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There's no Ivy Renderer, but... Angular 7 is still exciting!

Angular 7 has arrived: An overview of all new features

Karsten Sitterberg

© Shutterstock / Ron Dale

The seventh version of the JavaScript framework Angular has once again quite a lot to offer. Karsten Sitterberg goes into more detail about the the new features.

Angular 7 released in October, just like it was scheduled. The new features of the framework are the update to Node 10, TypeScript 3.1 and RxJS 6.3. Unfortunately, the new Ivy Renderer is not part of this release, because not all of the features have been implemented to the satisfaction of the Angular developers. Instead, a first version will be released within the next few months, which roll out for everyone with the next big release at the very latest. The Angular platform, which consists of the CLI and Angular Material/CDK, has been further developed for this purpose. At the same time quite a lot has happened with the Angular’s partners.

Angular 7 – An overview

Whatever the case may be, a look at Angular 7 is definitely appropriate. This is the case, because Angular 7 brings some innovations by updating the library versions: From now on, for example, Angular supports Node 10 and simultaneously maintains Node 8 support. Additionally, TypeScript Release 3.1 is used and supported, so that Angular should be able to use its most important new language features. These features include, for example, the mapping of types to tuples and arrays, the declaration of properties to functions and, above all, the new “unknown” type.

We are going to take a brief look at these new features in the following part.

The new features in Angular 7

The declaration of properties on functions in TypeScript 3.1 allows the use of functions which are a bit closer to JavaScript. As in JavaScript, you can now declare properties of a function. Here is an example from the official documentation:

function readImage(path: string,
                   callback: (err: any, image: Image) => void) {
    // ...
}
 
readImage.sync = (path: string) => {
    const contents = fs.readFileSync(path);
    return decodeImageSync(contents);
}

The function `readImage` that reads an image asynchronously gets a new property `sync`, which contains a function on its own. This function reads an image, but in this example, it reads the image synchronously.

Another interesting feature is the so-called unknown type. Although this type has existed as early as TypeScript 3.0, it has only officially released in this Angular version. The unknown type is basically the type-safe counterpart of the data type any. With the data type any, TypeScript cannot make any further assumptions about the used data type and simply allows all conceivable accesses to such a declared variable. In the case of a variable declared with the data type unknown, no query is possible at first and instead all queries have to be secured by type guards.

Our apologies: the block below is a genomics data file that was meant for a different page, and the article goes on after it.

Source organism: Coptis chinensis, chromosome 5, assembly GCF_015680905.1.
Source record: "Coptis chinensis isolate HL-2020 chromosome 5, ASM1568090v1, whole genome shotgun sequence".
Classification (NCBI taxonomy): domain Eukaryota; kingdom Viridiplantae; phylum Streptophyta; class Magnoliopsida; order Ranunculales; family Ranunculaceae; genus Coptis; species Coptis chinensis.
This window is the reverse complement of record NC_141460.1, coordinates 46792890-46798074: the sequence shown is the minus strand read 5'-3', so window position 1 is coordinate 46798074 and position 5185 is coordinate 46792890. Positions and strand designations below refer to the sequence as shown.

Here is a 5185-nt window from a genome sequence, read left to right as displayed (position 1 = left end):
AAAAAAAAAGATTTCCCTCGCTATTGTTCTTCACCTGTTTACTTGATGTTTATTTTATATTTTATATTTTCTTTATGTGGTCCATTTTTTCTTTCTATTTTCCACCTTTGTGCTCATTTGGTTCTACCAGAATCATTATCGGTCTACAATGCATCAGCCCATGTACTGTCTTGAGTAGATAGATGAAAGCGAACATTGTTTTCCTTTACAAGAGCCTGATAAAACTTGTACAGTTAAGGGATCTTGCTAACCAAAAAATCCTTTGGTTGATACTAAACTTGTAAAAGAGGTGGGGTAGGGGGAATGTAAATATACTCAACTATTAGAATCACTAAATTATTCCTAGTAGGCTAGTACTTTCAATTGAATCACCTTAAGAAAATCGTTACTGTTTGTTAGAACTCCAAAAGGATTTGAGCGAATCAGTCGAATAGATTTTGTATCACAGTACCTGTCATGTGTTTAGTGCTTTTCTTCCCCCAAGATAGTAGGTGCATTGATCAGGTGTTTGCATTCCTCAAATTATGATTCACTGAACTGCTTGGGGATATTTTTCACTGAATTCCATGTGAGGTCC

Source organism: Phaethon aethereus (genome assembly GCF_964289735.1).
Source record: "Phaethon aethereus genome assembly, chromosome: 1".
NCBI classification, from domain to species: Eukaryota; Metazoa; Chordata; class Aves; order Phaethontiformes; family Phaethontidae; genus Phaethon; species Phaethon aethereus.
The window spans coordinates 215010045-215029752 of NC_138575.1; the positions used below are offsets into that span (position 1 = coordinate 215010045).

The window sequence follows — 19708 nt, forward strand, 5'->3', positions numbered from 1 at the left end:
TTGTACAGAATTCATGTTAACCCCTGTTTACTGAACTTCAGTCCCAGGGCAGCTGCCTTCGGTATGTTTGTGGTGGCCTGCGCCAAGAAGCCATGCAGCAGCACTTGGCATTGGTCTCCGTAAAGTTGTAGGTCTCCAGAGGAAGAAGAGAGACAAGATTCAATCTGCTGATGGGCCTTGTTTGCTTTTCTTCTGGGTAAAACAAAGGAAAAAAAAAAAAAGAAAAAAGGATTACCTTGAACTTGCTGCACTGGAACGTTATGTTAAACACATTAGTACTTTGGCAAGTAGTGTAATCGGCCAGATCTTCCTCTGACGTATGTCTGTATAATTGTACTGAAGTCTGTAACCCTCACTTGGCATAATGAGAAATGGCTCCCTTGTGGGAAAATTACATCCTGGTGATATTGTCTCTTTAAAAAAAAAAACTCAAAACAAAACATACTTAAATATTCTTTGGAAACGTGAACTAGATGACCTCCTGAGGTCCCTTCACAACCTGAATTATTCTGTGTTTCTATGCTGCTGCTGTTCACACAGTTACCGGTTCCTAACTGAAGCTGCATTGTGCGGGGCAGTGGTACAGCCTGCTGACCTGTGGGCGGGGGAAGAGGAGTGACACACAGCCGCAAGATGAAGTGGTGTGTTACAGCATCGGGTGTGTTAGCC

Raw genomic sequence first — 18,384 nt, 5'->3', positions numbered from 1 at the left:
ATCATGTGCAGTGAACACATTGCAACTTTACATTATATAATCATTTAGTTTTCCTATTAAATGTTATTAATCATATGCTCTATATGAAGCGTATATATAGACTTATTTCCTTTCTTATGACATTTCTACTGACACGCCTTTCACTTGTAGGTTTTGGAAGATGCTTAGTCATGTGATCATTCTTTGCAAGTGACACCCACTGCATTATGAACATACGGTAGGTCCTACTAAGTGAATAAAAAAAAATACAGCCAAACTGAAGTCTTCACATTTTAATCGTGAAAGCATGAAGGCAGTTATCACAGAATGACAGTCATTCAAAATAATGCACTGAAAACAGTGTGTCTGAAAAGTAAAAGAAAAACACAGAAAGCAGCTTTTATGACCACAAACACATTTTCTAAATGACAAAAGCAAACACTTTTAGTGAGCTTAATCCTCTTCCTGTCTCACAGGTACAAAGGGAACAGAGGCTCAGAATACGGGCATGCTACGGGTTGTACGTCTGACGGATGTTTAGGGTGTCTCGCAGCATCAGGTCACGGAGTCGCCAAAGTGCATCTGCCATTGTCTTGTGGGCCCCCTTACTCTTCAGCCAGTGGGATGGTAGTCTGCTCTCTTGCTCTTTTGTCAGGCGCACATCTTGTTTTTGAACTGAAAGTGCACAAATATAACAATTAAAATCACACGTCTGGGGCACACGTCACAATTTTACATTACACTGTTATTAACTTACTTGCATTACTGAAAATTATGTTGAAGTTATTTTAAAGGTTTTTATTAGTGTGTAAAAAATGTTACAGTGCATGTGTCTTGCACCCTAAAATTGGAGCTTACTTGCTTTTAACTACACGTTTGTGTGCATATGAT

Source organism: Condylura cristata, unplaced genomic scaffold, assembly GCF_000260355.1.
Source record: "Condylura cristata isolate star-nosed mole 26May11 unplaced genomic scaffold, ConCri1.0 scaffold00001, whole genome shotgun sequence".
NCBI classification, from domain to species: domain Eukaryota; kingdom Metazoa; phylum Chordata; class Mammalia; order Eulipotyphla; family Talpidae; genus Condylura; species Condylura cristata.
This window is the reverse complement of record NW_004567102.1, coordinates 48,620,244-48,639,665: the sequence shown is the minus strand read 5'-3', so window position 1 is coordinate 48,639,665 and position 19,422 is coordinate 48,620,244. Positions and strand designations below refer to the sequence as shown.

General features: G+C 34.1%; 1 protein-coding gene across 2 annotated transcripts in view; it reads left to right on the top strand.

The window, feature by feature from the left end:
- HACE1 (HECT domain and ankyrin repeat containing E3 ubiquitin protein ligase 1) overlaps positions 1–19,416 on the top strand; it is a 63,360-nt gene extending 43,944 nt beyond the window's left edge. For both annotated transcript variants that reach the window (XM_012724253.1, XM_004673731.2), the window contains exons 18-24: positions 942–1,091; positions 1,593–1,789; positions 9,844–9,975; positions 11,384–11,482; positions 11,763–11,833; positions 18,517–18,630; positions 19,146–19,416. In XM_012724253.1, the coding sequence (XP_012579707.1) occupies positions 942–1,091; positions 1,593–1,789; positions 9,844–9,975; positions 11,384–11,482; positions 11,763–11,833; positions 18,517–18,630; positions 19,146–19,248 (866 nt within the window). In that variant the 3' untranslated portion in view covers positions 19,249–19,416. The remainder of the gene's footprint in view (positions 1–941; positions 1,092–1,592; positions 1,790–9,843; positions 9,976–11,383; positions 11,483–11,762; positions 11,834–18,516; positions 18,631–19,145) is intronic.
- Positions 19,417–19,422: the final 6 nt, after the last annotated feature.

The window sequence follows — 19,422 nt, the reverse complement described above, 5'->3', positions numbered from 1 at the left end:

let x: unknown;
// ...
if (typeof x === "string" || typeof x === "number") {
    x;  // string | number
}

Any other data type can be assigned to a variable of the type unknown. However, unknown can only assign to itself or to any variables:

let x: unknown;
x = 123;
x = 'fooBar';
x = [1, 2, 3];
 
let y1: any = x;
let y2: unknown = x;
let y3: object = x;  // Error
let y4: string = x;  // Error

Some of the inherent changes in the Angular framework are the new DoBootstrap interface which declares the lifecycle hook ngDoBootstrap(). With this interface, Angulars type safety is strengthened. This extension is of special relevance if you want to influence the application’s Bootstrap, such as in areas of Angular Elements.

Within a CanLoad guard, the current UrlSegment[] can now be read, and the Angular router now issues a warning if a navigation operation is not initiated from an Angular controlled area of the DOM.

Finally, the platform server package of Angular (@angular/platform-server) in version 7 requires a new dependency, Domino 2.1, a server-side DOM implementation.

Update with Angular CLI to Angular 7

In order to update to Angular 7 it’s best to also use the Angular platform. In this case, use the Angular CLI. First, the Angular CLI itself will update:

npm i -g @angular/cli

Afterwards, the update is possible per application in a simple way:

ng update @angular/cli @angular/core

Furthermore, the CLI itself offers some innovations and improvements. For example, you may notice that many applications also deliver the polyfill reflect-metadata in production, although it is actually only used for the development version of the application (more precisely for all versions of the application which are in the JIT mode). In the seventh version of the CLI, this polyfill is only added to the application during a DEV build in a separate build step.

This improvement makes the build scope and the deployed application smaller. In order to keep an eye on the size of the production build of the application, the new version uses the feature “Bundle Budgets”. Bundle Budgets issues a warning by default if the initial bundle is over 2MB in size, and will throw an error if it is over 5MB.